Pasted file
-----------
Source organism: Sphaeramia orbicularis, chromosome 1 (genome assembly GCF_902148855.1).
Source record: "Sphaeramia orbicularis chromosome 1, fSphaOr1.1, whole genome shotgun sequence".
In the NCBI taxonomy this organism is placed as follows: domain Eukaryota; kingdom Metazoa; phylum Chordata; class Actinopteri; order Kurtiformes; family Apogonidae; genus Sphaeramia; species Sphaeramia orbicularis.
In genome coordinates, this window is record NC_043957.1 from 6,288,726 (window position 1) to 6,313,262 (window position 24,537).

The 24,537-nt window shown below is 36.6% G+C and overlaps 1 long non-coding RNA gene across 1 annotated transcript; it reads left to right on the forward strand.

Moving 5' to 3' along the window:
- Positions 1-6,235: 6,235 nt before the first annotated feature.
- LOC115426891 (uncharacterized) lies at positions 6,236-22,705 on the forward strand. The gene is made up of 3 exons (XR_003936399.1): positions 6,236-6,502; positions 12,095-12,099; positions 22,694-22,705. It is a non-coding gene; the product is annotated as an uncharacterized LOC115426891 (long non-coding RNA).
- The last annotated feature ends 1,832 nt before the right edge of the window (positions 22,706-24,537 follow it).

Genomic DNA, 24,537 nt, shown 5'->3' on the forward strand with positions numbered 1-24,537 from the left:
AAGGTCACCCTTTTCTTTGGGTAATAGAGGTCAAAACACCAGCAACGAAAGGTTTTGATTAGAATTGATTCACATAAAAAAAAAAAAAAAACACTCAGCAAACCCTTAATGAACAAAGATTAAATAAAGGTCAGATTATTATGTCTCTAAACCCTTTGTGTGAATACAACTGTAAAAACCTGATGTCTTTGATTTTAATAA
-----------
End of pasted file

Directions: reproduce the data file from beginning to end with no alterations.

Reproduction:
Source organism: Sphaeramia orbicularis, chromosome 1 (genome assembly GCF_902148855.1).
Source record: "Sphaeramia orbicularis chromosome 1, fSphaOr1.1, whole genome shotgun sequence".
In the NCBI taxonomy this organism is placed as follows: domain Eukaryota; kingdom Metazoa; phylum Chordata; class Actinopteri; order Kurtiformes; family Apogonidae; genus Sphaeramia; species Sphaeramia orbicularis.
In genome coordinates, this window is record NC_043957.1 from 6,288,726 (window position 1) to 6,313,262 (window position 24,537).

The 24,537-nt window shown below is 36.6% G+C and overlaps 1 long non-coding RNA gene across 1 annotated transcript; it reads left to right on the forward strand.

Moving 5' to 3' along the window:
- Positions 1-6,235: 6,235 nt before the first annotated feature.
- LOC115426891 (uncharacterized) lies at positions 6,236-22,705 on the forward strand. The gene is made up of 3 exons (XR_003936399.1): positions 6,236-6,502; positions 12,095-12,099; positions 22,694-22,705. It is a non-coding gene; the product is annotated as an uncharacterized LOC115426891 (long non-coding RNA).
- The last annotated feature ends 1,832 nt before the right edge of the window (positions 22,706-24,537 follow it).

Genomic DNA, 24,537 nt, shown 5'->3' on the forward strand with positions numbered 1-24,537 from the left:
AAGGTCACCCTTTTCTTTGGGTAATAGAGGTCAAAACACCAGCAACGAAAGGTTTTGATTAGAATTGATTCACATAAAAAAAAAAAAAAAACACTCAGCAAACCCTTAATGAACAAAGATTAAATAAAGGTCAGATTATTATGTCTCTAAACCCTTTGTGTGAATACAACTGTAAAAACCTGATGTCTTTGATTTTAATAA